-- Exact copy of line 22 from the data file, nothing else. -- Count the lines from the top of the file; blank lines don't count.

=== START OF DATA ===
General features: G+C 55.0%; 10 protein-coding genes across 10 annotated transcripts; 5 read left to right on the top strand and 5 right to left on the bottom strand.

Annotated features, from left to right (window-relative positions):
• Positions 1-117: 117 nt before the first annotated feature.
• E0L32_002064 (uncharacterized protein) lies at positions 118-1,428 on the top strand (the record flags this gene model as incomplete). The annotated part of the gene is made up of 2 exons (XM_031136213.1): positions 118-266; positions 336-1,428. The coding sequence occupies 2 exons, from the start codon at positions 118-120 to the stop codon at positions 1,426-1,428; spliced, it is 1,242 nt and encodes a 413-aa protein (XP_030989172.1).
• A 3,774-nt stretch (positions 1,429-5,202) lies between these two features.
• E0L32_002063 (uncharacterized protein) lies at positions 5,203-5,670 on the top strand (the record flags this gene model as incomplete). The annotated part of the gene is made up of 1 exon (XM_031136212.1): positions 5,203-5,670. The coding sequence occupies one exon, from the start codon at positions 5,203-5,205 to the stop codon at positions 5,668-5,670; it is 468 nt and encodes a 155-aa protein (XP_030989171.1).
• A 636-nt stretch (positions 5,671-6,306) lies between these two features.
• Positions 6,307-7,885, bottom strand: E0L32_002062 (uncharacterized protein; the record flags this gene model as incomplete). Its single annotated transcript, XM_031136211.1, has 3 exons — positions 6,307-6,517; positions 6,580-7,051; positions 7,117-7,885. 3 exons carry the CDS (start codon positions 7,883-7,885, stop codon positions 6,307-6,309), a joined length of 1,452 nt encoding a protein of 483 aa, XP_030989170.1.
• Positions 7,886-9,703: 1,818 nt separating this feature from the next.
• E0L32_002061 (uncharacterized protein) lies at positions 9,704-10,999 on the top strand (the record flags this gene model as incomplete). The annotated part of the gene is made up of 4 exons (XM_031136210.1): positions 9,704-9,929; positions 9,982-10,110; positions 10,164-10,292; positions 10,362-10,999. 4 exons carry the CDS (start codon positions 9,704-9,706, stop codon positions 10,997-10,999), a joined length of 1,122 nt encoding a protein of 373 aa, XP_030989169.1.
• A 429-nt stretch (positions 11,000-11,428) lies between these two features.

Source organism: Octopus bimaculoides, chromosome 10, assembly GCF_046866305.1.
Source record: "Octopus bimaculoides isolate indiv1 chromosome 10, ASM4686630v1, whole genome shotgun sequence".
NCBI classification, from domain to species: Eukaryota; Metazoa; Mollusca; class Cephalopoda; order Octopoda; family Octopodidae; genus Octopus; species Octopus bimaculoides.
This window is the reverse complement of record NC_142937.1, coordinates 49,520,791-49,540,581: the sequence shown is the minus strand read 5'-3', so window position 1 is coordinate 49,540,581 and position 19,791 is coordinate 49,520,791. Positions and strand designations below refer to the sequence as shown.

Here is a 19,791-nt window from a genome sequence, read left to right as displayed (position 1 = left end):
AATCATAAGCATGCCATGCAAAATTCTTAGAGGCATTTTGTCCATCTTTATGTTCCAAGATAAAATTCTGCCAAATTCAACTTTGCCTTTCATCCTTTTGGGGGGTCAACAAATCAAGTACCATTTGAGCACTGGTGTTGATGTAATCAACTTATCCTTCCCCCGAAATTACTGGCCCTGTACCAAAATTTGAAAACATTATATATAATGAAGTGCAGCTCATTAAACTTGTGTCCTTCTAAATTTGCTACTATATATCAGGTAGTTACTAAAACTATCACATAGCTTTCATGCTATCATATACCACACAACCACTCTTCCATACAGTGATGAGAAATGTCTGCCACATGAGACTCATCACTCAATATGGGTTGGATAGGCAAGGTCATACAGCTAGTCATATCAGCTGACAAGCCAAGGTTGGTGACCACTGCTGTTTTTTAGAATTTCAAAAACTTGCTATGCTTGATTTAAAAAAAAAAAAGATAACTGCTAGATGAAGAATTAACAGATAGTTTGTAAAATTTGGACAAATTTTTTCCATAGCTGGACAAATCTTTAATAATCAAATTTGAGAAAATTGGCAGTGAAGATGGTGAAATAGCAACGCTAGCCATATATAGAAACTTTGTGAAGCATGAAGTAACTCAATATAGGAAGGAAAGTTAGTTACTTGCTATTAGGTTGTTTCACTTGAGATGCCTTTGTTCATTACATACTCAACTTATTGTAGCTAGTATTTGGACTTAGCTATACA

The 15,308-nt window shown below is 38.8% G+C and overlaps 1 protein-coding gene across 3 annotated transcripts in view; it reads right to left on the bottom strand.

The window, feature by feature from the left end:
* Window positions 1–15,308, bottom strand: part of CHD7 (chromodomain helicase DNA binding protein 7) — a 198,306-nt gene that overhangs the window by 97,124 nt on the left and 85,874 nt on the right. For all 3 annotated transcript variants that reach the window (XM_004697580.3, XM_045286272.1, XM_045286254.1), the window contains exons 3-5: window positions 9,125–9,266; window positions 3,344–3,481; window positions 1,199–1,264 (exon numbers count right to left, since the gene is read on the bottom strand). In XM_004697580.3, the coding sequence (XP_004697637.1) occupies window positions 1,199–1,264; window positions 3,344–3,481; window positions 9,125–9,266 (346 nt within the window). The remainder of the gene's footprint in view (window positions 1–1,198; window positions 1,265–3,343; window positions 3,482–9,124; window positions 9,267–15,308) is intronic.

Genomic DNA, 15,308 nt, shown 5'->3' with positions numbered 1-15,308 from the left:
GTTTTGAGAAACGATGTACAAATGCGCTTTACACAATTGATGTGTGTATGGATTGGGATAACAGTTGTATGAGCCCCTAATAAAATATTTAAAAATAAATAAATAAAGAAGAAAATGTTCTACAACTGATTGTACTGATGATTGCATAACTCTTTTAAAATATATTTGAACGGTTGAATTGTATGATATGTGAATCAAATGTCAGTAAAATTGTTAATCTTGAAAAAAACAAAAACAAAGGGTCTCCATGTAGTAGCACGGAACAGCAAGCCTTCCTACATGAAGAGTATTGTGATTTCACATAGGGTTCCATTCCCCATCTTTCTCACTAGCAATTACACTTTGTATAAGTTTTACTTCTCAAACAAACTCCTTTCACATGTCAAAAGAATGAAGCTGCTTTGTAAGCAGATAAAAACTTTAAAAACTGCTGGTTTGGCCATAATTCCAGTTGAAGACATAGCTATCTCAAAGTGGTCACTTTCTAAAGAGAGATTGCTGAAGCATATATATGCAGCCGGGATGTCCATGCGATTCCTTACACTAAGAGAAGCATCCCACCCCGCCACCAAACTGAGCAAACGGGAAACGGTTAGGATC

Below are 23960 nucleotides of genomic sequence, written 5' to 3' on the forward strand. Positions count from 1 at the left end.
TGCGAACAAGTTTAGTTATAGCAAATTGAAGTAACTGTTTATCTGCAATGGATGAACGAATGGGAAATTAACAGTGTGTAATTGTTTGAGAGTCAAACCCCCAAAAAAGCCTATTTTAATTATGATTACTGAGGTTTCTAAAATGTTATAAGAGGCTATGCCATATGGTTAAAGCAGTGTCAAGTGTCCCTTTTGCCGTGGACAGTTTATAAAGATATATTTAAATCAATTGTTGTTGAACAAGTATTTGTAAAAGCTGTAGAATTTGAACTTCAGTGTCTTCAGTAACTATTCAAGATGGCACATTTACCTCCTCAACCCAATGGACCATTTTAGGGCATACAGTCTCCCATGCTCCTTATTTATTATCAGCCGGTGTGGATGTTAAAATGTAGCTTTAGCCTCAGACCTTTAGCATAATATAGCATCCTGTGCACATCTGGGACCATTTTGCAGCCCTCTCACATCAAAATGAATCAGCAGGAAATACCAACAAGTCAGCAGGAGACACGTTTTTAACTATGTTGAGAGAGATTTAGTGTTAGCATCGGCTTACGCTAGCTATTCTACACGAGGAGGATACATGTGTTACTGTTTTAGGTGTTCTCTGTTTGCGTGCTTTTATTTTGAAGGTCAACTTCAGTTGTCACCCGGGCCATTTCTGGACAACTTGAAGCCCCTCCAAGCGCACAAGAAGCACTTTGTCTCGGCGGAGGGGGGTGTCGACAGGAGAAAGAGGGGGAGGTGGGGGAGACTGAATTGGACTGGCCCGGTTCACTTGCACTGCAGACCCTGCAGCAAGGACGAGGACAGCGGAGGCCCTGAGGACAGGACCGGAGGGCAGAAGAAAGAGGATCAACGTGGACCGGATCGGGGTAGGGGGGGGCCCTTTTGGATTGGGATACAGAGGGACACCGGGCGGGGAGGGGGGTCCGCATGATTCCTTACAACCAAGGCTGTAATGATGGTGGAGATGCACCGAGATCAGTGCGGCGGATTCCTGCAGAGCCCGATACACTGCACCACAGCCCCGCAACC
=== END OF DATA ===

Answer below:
GTTTTGAGAAACGATGTACAAATGCGCTTTACACAATTGATGTGTGTATGGATTGGGATAACAGTTGTATGAGCCCCTAATAAAATATTTAAAAATAAATAAATAAAGAAGAAAATGTTCTACAACTGATTGTACTGATGATTGCATAACTCTTTTAAAATATATTTGAACGGTTGAATTGTATGATATGTGAATCAAATGTCAGTAAAATTGTTAATCTTGAAAAAAACAAAAACAAAGGGTCTCCATGTAGTAGCACGGAACAGCAAGCCTTCCTACATGAAGAGTATTGTGATTTCACATAGGGTTCCATTCCCCATCTTTCTCACTAGCAATTACACTTTGTATAAGTTTTACTTCTCAAACAAACTCCTTTCACATGTCAAAAGAATGAAGCTGCTTTGTAAGCAGATAAAAACTTTAAAAACTGCTGGTTTGGCCATAATTCCAGTTGAAGACATAGCTATCTCAAAGTGGTCACTTTCTAAAGAGAGATTGCTGAAGCATATATATGCAGCCGGGATGTCCATGCGATTCCTTACACTAAGAGAAGCATCCCACCCCGCCACCAAACTGAGCAAACGGGAAACGGTTAGGATC